Human resources and models of mental healthcare integration into primary and community care in India: an exploration of 72 programmes

Talk Code: 
Nadja van Ginneken
Meera S.M. (3), Sarah Ghani (3), Jayashree Ramakrishna (4), Anusha Raja (5) and Vikram Patel (1,3)
Author institutions: 
Me (1,2,3). 1. LSHTM; 2. Univ of Liverpool; 3. Sangath, Goa; 4. NIMHANS, Bangalore; 5. Yale Univ


Given the scarcity of specialist mental healthcare, diverse community mental healthcare models have evolved. This study explores and compares Indian models of mental healthcare delivered by primary-level workers (PHW), and health workers’ roles. We aim to describe current service delivery to identify feasible and acceptable models which could be scaled up.


Seventy two programmes (governmental and non-governmental) across 12 states were visited. 204 PHWs, coordinators, leaders, specialists and other staff were interviewed to understand the programme structure, the model of mental health delivery and health workers’ roles. Data were analysed using framework analysis.


We identified four models of PHW-delivered mental healthcare delivery: 1) collaborative care models, which mainly collaborate outside government primary care (PC) settings; 2) one-off PHW-training to deliver interventions or 3) identify, refer and sensitise; 4) a unique community outreach model, not currently described in high income countries (HICs), whereby PHWs are trained within specialist programmes. Most programmes use lay health workers (LHWs) and care coordinators. PC doctors are seldom used.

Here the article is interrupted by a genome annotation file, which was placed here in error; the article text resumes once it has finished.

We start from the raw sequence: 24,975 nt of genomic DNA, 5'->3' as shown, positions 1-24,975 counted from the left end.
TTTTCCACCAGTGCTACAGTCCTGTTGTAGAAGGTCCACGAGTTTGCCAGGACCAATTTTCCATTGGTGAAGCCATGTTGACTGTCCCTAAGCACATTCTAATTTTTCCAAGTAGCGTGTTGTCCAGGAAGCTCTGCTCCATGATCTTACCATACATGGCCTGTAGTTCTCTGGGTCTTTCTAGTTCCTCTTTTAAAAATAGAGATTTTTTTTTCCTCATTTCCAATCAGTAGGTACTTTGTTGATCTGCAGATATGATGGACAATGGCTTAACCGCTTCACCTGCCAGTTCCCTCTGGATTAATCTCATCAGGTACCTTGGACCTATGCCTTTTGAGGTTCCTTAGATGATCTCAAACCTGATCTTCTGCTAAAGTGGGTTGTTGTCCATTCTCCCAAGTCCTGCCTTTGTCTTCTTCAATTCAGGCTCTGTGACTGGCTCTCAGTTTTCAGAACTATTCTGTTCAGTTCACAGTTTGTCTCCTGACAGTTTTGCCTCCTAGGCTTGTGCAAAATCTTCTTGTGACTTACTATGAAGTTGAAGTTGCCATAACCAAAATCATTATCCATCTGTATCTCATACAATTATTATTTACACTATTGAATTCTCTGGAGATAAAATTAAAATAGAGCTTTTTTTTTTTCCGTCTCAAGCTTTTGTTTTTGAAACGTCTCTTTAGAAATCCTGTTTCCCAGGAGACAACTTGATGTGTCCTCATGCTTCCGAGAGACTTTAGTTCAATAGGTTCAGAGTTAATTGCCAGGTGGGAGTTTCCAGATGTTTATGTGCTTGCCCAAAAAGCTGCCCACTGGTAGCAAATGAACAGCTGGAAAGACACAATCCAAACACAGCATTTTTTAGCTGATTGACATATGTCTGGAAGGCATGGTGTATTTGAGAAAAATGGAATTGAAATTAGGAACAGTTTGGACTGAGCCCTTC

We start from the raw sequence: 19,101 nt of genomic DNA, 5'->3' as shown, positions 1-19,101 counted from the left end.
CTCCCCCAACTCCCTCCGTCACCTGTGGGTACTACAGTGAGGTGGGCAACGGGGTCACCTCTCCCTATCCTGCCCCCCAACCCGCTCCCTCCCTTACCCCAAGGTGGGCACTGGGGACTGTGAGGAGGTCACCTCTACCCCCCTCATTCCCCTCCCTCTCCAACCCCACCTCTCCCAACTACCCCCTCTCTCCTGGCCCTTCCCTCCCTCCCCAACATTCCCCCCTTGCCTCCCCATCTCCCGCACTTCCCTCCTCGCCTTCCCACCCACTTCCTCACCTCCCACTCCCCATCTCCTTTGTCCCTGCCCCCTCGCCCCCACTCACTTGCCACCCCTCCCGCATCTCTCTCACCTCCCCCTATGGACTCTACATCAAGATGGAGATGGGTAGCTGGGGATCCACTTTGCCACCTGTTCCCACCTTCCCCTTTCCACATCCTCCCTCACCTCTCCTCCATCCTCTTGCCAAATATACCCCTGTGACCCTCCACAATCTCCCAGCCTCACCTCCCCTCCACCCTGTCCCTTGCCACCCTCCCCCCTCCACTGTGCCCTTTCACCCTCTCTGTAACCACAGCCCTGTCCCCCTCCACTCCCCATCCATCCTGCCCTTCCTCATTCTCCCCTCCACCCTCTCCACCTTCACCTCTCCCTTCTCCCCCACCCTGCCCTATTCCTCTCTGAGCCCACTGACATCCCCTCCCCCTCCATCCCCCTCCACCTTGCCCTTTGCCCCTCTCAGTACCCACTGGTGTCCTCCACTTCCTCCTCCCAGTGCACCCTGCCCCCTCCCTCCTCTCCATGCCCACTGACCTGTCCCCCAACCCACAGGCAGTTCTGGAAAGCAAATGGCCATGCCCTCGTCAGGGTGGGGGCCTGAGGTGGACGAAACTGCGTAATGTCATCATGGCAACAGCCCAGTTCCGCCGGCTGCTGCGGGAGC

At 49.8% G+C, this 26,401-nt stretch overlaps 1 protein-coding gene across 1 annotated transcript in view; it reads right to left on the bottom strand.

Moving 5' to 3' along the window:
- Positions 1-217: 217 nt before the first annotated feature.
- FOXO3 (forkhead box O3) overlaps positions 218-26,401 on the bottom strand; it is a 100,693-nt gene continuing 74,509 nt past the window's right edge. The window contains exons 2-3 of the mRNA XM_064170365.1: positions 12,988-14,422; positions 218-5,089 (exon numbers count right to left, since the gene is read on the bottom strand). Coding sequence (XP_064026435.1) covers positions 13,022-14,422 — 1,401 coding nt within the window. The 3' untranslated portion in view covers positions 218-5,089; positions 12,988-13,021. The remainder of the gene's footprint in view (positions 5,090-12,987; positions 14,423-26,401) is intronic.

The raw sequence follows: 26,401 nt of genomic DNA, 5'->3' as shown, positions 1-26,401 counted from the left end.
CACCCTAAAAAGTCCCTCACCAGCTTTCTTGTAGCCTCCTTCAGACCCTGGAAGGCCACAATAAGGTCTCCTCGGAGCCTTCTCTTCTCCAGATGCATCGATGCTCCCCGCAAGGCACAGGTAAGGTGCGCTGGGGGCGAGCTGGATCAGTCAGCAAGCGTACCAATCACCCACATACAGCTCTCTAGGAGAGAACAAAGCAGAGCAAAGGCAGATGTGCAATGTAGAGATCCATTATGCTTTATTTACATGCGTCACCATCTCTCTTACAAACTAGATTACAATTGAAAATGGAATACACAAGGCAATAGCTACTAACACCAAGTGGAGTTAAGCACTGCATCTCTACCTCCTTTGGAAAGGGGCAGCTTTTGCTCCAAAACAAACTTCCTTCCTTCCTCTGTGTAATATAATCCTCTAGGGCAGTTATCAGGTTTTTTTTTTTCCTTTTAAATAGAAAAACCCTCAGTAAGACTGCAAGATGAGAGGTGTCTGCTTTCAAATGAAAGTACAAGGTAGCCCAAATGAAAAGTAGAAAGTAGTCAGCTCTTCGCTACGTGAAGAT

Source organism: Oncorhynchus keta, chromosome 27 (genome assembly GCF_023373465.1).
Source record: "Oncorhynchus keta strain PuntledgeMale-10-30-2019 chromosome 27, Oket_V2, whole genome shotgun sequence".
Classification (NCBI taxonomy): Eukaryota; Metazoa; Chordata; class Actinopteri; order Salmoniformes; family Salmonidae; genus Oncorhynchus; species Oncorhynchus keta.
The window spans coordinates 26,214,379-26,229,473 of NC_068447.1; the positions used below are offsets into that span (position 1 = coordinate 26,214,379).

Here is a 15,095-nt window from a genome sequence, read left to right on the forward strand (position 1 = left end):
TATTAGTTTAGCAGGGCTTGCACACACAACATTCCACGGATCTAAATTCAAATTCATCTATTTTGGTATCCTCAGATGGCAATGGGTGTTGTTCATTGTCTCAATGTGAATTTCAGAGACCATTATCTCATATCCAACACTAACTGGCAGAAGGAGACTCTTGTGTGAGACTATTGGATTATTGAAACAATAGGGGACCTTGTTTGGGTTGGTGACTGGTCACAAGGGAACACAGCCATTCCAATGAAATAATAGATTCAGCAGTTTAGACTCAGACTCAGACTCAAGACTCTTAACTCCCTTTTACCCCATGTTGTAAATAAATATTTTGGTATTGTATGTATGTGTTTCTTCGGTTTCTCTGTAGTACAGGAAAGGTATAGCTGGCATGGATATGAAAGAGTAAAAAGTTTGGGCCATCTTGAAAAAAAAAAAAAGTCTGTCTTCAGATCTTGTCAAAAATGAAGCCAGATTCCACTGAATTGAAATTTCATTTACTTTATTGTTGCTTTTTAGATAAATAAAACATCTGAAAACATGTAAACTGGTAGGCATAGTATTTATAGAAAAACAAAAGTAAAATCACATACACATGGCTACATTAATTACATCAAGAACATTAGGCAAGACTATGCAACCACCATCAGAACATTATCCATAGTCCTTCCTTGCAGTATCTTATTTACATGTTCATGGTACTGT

Indian models differ significantly to those in HICs. Despite collaborative care having most benefit, few programmes implement this model. Other models have less evidence. The differences and possible repercussions are discussed. The priority now is to evaluate the effectiveness and cost-effectiveness of these innovative collaborative care and community outreach models in resource-limited settings as these may profoundly improve access to mental healthcare if scaled up.

Submitted by: 
Nadja van Ginneken
Funding acknowledgement: 
Funded by the Wellcome Trust on a Clinical PhD Programme through the London School of Hygiene and Tropical Medicine